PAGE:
The ECM is a complex network composed of protein constituents including collagens and elastin, glycoproteins such as laminin, fibronectin, and nidogen, as well as various proteoglycans and glycosaminoglycans, which together build up the architecture of basement membranes and interstitium. The integrity of the ECM is controlled by a dynamic equilibrium between synthesis and local degradation of its different components. The matrix metalloproteinases (MMPs) are believed to be the main physiological mediators of ECM degradation. MMPs are expressed during physiological processes such as embryonic development and postnatal growth (2,3) as well as in pathological conditions. In adult tissue, low level MMP expression mediates normal matrix remodeling, while during inflammation and injury, large amounts of MMPs are produced presumably to repair damaged ECM.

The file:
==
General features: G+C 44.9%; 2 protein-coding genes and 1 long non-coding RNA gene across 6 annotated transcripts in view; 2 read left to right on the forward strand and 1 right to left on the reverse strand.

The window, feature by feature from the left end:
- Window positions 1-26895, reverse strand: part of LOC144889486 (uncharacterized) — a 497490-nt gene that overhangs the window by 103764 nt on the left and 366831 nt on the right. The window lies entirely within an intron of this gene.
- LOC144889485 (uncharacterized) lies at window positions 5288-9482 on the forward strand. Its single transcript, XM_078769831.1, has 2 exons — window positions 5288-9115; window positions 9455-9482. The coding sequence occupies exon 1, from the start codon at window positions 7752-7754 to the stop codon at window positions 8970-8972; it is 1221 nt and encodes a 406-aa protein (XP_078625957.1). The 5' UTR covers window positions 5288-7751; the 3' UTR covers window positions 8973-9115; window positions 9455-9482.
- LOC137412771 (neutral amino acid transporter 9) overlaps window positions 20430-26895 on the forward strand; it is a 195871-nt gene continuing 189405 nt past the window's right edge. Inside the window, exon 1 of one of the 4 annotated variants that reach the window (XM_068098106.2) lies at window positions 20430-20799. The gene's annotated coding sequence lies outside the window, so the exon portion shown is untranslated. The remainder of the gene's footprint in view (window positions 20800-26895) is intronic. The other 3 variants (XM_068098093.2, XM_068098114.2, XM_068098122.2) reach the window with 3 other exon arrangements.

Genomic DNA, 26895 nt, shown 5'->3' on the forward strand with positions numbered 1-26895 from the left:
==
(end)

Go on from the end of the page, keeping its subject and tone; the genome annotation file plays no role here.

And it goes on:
Matrix metalloproteinases

MMPs, also called matrixins (4), are zinc-dependent endopeptidases known for their ability to cleave one or several ECM constituents. They comprise a large family of nearly 20 members identified thus far that share common structural and functional elements and are products of different genes. These enzymes are primarily distinguished from other classes of proteinases by their dependence on metal ions and neutral pH for activity. Depending on substrate specificity, amino acid similarity and identifiable sequence modules, the family of MMPs can be classified into the following distinct subclasses (Table 1): collagenases (MMP-1, MMP-8, MMP-13), gelatinases (MMP-2, MMP-9), stromelysins (MMP-3, MMP-10, MMP-11), matrilysin (MMP-7), membrane-type (MT)-MMPs (MT1-MMP, MT2-MMP, MT3-MMP, MT4-MMP), and elastase (MMP-12).